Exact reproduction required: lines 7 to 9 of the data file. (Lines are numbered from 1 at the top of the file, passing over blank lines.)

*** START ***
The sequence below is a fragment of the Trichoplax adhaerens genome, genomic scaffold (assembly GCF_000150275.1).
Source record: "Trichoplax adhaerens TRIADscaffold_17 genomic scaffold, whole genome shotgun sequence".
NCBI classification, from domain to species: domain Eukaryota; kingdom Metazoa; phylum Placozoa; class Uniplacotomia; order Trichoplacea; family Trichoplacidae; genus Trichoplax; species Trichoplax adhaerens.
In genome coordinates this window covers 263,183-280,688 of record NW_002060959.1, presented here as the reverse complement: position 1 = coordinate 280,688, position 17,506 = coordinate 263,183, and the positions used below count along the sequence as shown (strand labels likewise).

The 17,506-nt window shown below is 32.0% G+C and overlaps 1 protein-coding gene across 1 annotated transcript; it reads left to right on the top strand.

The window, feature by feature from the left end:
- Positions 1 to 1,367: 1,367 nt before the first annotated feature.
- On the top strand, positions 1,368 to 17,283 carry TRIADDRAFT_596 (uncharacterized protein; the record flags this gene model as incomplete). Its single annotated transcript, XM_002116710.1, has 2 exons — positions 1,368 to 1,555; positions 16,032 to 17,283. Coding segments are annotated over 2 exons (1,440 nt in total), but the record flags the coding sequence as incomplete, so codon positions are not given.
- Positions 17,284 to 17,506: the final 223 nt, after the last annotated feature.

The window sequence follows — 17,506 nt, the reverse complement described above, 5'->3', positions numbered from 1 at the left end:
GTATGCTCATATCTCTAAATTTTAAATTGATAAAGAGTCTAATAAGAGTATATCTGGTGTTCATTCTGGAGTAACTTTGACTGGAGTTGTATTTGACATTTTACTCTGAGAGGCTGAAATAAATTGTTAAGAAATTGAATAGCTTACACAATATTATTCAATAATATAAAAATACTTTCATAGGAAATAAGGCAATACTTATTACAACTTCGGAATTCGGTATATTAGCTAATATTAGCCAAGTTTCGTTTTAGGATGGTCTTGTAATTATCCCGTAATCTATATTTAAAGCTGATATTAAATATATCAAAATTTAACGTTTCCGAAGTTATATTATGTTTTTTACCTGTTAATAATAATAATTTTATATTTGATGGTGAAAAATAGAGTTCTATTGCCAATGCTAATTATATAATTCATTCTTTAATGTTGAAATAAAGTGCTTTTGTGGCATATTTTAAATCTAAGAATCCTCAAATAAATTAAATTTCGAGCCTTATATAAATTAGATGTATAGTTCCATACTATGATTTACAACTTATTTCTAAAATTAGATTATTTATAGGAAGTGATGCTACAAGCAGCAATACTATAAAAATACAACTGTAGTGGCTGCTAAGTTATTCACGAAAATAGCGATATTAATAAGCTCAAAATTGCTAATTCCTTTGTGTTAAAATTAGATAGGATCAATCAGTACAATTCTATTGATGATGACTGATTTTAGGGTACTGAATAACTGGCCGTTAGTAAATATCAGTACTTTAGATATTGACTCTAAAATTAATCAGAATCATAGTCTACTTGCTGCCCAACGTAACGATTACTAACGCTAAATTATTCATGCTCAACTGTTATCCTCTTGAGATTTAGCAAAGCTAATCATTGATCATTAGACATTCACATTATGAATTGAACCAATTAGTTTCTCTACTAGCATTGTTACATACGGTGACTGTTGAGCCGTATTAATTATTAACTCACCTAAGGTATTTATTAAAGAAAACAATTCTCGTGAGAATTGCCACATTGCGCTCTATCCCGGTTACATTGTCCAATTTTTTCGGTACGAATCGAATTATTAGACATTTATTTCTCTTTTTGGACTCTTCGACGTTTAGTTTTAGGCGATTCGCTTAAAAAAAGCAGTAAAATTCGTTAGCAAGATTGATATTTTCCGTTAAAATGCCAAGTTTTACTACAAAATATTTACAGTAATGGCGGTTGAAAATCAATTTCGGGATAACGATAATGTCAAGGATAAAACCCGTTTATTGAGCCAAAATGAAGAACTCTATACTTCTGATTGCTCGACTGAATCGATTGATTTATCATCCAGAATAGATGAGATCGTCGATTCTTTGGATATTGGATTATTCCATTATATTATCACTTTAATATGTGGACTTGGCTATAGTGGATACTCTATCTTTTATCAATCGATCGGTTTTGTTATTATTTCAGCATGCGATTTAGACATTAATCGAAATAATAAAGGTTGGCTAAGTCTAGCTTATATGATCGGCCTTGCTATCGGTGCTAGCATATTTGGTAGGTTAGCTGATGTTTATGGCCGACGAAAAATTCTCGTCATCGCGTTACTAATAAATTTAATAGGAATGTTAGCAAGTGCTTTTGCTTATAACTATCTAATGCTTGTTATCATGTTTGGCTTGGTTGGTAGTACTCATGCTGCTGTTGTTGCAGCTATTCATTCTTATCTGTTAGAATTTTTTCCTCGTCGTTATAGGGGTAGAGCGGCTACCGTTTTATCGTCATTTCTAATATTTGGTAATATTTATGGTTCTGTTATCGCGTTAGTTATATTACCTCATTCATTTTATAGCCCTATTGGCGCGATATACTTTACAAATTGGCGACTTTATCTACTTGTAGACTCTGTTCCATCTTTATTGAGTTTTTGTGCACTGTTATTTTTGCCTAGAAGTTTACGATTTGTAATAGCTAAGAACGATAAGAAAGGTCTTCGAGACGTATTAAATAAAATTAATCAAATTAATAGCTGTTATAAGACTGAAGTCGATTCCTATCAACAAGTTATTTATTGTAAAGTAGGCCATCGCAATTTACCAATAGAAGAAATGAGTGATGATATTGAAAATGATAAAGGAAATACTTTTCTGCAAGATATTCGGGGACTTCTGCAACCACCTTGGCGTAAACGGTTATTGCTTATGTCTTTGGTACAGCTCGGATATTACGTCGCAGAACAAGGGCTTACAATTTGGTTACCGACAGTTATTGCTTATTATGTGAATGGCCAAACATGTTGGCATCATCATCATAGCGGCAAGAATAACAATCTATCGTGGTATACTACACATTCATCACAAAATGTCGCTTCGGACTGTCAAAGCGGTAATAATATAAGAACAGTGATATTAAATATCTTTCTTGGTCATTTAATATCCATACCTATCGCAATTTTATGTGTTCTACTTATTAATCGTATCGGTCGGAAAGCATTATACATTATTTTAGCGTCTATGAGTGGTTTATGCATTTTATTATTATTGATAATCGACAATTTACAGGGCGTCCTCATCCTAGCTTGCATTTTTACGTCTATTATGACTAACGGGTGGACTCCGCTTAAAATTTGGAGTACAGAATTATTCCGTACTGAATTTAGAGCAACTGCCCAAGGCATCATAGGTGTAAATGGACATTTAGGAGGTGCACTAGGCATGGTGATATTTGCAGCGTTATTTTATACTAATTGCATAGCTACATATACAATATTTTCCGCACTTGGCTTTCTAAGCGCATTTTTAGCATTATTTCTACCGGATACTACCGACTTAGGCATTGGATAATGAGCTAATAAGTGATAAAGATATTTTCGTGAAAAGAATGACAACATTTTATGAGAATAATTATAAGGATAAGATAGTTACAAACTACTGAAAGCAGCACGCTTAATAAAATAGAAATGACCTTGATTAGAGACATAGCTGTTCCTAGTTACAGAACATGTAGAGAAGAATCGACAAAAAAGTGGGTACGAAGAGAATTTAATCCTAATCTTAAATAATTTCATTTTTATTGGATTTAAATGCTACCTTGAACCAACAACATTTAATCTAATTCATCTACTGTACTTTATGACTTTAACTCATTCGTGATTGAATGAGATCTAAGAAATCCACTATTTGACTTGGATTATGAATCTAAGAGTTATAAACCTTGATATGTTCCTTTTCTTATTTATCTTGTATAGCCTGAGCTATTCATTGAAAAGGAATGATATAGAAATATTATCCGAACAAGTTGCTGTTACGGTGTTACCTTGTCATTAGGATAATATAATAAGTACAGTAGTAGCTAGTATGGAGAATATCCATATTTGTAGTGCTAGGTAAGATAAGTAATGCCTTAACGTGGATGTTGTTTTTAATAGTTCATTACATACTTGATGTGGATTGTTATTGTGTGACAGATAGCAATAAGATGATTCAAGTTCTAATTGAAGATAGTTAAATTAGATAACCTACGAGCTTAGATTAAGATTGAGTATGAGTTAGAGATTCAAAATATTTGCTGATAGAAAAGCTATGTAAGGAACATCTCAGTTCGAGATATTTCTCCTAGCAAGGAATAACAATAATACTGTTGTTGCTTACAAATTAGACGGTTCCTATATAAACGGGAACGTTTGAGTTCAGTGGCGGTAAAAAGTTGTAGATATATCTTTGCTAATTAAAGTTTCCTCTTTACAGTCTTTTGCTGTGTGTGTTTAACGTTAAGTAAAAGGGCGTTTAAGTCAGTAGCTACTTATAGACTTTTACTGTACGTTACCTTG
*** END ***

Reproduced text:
- Positions 1 to 1,367: 1,367 nt before the first annotated feature.
- On the top strand, positions 1,368 to 17,283 carry TRIADDRAFT_596 (uncharacterized protein; the record flags this gene model as incomplete). Its single annotated transcript, XM_002116710.1, has 2 exons — positions 1,368 to 1,555; positions 16,032 to 17,283. Coding segments are annotated over 2 exons (1,440 nt in total), but the record flags the coding sequence as incomplete, so codon positions are not given.
- Positions 17,284 to 17,506: the final 223 nt, after the last annotated feature.